The following are detailed comments on the Recovery Strategy:

Population Abundance and Distribution: We support the classification of Athabasca rainbow trout into three categories (Core, Conservation and Impure, Stocked, or Naturalized (ISN) Populations) in order to prioritize recovery actions.

4.5 Residence: AWA believes that the definition of “residence” should – at minimum – be expanded to include overwintering habitat used by Athabasca rainbow trout. AWA believes that overwintering habitat meets the criteria of residence as defined by the Species at Risk Act: “a dwelling place, such as a den, nest or other similar area or place, that is occupied or habitually occupied by one or more individuals during all or part of their life cycles, including breeding, rearing, staging, wintering, feeding or hibernating”.

As the Recovery Strategy indicates, winter water withdrawals pose a risk to the future survival of the species. In addition, effluent discharge in the winter months has caused dissolved oxygen in the Athabasca River to fall “below acceptable thresholds on occasion”. Even if “there is generally no lack of suitably deep pools and runs to support overwintering” AWA believes it is important to protect Athabasca rainbow trout overwintering habitat as a residence, which includes ensuring an abundant and well-oxygenated water supply in the winter months.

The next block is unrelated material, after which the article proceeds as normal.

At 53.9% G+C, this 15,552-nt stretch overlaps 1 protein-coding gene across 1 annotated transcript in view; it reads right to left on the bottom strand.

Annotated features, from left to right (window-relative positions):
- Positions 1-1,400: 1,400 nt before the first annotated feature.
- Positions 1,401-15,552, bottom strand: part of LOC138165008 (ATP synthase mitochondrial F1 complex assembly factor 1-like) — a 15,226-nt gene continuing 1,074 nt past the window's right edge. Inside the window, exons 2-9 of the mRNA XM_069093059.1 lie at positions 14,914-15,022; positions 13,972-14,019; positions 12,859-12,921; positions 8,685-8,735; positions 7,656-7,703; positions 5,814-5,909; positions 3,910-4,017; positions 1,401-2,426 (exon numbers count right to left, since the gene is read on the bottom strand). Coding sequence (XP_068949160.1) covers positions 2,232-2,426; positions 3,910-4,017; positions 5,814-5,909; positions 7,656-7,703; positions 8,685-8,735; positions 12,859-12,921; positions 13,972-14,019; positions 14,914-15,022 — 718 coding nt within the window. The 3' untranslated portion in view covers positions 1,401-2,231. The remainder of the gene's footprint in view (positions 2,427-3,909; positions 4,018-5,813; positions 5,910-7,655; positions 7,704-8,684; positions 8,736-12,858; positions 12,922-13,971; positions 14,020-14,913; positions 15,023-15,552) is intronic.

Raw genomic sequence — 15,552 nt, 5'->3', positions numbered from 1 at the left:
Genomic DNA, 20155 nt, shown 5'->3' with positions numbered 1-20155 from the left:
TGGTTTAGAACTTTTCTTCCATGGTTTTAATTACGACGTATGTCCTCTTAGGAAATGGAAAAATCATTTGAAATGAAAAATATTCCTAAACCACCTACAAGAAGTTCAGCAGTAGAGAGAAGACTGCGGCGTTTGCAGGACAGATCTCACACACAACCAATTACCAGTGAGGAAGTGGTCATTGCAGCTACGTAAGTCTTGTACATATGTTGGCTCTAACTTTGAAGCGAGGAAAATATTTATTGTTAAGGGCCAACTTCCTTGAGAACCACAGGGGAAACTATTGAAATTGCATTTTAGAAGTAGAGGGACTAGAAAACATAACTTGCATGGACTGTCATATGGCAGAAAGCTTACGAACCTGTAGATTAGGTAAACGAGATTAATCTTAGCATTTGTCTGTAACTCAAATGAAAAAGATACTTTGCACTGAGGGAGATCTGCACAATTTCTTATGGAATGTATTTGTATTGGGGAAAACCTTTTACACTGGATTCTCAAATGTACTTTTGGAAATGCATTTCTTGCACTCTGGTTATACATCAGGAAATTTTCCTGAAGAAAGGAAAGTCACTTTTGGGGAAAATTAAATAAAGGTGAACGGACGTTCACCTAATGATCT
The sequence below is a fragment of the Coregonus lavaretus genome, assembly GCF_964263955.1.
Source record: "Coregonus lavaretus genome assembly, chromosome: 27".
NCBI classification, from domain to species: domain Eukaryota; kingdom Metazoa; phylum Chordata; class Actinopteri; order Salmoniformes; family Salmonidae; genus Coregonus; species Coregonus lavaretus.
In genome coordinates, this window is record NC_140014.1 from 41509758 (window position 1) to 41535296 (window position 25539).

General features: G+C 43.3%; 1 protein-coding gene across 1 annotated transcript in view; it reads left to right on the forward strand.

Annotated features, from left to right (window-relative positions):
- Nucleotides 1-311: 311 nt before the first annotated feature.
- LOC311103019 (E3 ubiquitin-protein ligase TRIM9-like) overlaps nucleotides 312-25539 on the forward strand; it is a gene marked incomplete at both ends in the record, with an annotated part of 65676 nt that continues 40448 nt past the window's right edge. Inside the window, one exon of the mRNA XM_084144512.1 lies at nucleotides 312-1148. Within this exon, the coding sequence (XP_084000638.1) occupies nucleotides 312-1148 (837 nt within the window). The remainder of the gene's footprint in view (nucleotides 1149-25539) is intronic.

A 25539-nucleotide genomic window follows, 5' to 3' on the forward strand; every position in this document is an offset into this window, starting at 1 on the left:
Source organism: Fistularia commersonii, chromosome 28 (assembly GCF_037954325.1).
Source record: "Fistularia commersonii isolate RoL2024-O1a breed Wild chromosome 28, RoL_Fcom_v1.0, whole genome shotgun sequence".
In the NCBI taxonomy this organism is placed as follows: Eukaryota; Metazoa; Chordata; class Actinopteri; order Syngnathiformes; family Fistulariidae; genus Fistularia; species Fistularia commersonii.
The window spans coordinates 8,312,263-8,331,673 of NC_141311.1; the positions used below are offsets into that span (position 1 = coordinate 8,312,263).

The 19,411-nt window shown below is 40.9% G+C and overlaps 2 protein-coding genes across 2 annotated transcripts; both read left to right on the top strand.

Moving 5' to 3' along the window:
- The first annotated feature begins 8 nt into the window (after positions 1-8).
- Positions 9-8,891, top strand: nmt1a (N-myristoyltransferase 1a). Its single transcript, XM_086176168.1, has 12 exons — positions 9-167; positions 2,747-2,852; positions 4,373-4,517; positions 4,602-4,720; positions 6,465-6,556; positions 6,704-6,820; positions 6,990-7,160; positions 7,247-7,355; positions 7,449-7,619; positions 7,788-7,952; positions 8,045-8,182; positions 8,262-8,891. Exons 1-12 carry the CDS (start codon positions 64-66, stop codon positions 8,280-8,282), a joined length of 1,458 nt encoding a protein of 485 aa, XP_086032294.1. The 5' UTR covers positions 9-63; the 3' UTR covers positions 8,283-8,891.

5.2 Description of Threats: The Recovery Strategy is strong in its identification and communication of major threats facing Athabasca Rainbow Trout. For example, we support these threat descriptions:

  • “Road stream crossings typically contribute higher loads of fine sediments to streams than all other land use activities combined. Temporary crossings (< 3-year life-span) constructed during exploration or forest harvesting on small, intermittent and ephemeral headwater streams often cause the greatest number of problems because of their high density.”
  • “Following forest harvesting, riparian canopy removal and understory disturbance in the Tri-Creeks study area, increases in mean annual water temperature and summer maximum temperatures up to near lethal (23°C) levels were observed.”